AA is a female, age 56 years with lupus. and she is on chronic steroid immunosupression therapy. The patient is frail and weights 40 kg. She is also on warfarin for a DVT in the past. She presents to your pharmacy after recently being discharged from the hospital where she was being treated for a mycobacterium infection of the sternum. 

Today, she needs her discharge medications filled. For the newly diagnosed MAI infection she is getting azithromycin 500mg qd, ethambutol 400mg qd, and rifampin 600mg qd. She also has a new prescription for warfarin 15mg qd.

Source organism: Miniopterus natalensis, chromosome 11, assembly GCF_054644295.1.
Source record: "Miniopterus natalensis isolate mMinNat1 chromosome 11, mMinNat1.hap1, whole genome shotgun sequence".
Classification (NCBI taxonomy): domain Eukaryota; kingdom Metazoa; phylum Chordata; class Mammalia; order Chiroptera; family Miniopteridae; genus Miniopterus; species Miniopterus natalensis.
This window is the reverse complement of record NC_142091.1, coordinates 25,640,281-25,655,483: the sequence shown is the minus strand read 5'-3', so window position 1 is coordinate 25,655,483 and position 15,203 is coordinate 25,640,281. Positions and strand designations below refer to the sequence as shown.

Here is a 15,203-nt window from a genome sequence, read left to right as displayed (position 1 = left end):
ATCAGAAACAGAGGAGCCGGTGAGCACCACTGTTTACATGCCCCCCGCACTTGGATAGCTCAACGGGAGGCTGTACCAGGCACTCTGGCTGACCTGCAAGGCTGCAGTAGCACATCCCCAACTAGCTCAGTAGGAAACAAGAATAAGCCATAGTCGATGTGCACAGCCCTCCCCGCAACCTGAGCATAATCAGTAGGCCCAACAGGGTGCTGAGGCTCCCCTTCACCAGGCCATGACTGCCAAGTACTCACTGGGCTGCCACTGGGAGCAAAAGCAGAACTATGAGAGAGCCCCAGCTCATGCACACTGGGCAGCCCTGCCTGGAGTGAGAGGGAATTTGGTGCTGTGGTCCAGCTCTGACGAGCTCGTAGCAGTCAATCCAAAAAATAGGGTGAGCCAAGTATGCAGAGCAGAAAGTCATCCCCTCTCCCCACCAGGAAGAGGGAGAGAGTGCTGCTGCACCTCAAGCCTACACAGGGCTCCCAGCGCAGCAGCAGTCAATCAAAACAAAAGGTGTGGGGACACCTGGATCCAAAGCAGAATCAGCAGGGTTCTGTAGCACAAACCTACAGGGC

Other meds on file: prednisone 20mg qd, pregabalin 225mg qd, lidocaine 4% patch, diclofenac topical gel, escitalopram 10 qd, and warfarin 3mg qhs.
 
The insurance rejects the new warfarin prescription because she normally receives 3mg qd. You call the doctor's office and confirm that the dose is correct at 15mg qhs. 
 

Mystery: Why did her dose of warfarin increase so drastically? Is the patient stock piling the medications? This dose is unusually high for a small person with cachexia.
 

Solution: The rifampin is a potent enzyme inducer and has caused her coumadin dose to more than triple. If she were to stop the rifampin, her INR will likey become too high. 
 

Reference 

Product Information: RIFADIN(R) oral capsules, rifampin oral capsules. sanofi-aventis US LLC (per FDA), Bridgewater, NJ, 2019.